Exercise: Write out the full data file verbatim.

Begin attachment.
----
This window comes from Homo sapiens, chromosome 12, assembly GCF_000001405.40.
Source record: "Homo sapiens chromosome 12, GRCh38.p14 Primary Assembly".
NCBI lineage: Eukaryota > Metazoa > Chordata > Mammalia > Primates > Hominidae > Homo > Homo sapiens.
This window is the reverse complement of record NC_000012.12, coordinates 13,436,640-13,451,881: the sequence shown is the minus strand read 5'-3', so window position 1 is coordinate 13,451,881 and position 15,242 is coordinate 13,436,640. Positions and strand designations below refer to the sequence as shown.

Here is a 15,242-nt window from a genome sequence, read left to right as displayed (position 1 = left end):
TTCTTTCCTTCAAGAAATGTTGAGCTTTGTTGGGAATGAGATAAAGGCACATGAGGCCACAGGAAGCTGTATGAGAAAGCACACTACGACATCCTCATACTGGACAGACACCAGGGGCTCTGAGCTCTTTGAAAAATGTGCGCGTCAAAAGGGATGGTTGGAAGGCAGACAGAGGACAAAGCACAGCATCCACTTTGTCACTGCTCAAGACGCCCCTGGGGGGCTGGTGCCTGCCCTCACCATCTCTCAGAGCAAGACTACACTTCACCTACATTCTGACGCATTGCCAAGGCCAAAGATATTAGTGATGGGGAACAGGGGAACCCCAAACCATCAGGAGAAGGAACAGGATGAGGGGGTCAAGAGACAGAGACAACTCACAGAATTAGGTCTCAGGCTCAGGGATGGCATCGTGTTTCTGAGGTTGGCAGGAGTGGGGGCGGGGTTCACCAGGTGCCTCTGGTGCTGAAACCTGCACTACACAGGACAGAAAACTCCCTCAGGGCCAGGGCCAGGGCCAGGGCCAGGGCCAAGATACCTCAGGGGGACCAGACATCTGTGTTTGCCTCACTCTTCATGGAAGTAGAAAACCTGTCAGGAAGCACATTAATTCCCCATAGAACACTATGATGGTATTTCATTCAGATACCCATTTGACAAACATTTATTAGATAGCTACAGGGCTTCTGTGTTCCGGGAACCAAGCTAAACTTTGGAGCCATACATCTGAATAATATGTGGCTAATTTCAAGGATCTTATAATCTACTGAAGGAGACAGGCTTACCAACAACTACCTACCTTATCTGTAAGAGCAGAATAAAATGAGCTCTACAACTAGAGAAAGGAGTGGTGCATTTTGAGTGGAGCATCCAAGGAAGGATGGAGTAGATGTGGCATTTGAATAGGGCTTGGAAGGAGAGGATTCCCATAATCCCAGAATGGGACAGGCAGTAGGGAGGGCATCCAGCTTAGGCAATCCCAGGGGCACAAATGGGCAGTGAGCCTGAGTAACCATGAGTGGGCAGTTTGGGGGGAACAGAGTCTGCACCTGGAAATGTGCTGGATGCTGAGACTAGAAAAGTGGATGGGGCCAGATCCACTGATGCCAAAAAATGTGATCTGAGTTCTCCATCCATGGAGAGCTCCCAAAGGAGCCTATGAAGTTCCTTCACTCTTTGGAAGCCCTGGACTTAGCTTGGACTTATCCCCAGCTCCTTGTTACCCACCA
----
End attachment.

This window comes from Homo sapiens, chromosome 12, assembly GCF_000001405.40.
Source record: "Homo sapiens chromosome 12, GRCh38.p14 Primary Assembly".
NCBI lineage: Eukaryota > Metazoa > Chordata > Mammalia > Primates > Hominidae > Homo > Homo sapiens.
This window is the reverse complement of record NC_000012.12, coordinates 13,436,640-13,451,881: the sequence shown is the minus strand read 5'-3', so window position 1 is coordinate 13,451,881 and position 15,242 is coordinate 13,436,640. Positions and strand designations below refer to the sequence as shown.

Here is a 15,242-nt window from a genome sequence, read left to right as displayed (position 1 = left end):
TTCTTTCCTTCAAGAAATGTTGAGCTTTGTTGGGAATGAGATAAAGGCACATGAGGCCACAGGAAGCTGTATGAGAAAGCACACTACGACATCCTCATACTGGACAGACACCAGGGGCTCTGAGCTCTTTGAAAAATGTGCGCGTCAAAAGGGATGGTTGGAAGGCAGACAGAGGACAAAGCACAGCATCCACTTTGTCACTGCTCAAGACGCCCCTGGGGGGCTGGTGCCTGCCCTCACCATCTCTCAGAGCAAGACTACACTTCACCTACATTCTGACGCATTGCCAAGGCCAAAGATATTAGTGATGGGGAACAGGGGAACCCCAAACCATCAGGAGAAGGAACAGGATGAGGGGGTCAAGAGACAGAGACAACTCACAGAATTAGGTCTCAGGCTCAGGGATGGCATCGTGTTTCTGAGGTTGGCAGGAGTGGGGGCGGGGTTCACCAGGTGCCTCTGGTGCTGAAACCTGCACTACACAGGACAGAAAACTCCCTCAGGGCCAGGGCCAGGGCCAGGGCCAGGGCCAAGATACCTCAGGGGGACCAGACATCTGTGTTTGCCTCACTCTTCATGGAAGTAGAAAACCTGTCAGGAAGCACATTAATTCCCCATAGAACACTATGATGGTATTTCATTCAGATACCCATTTGACAAACATTTATTAGATAGCTACAGGGCTTCTGTGTTCCGGGAACCAAGCTAAACTTTGGAGCCATACATCTGAATAATATGTGGCTAATTTCAAGGATCTTATAATCTACTGAAGGAGACAGGCTTACCAACAACTACCTACCTTATCTGTAAGAGCAGAATAAAATGAGCTCTACAACTAGAGAAAGGAGTGGTGCATTTTGAGTGGAGCATCCAAGGAAGGATGGAGTAGATGTGGCATTTGAATAGGGCTTGGAAGGAGAGGATTCCCATAATCCCAGAATGGGACAGGCAGTAGGGAGGGCATCCAGCTTAGGCAATCCCAGGGGCACAAATGGGCAGTGAGCCTGAGTAACCATGAGTGGGCAGTTTGGGGGGAACAGAGTCTGCACCTGGAAATGTGCTGGATGCTGAGACTAGAAAAGTGGATGGGGCCAGATCCACTGATGCCAAAAAATGTGATCTGAGTTCTCCATCCATGGAGAGCTCCCAAAGGAGCCTATGAAGTTCCTTCACTCTTTGGAAGCCCTGGACTTAGCTTGGACTTATCCCCAGCTCCTTGTTACCCACCA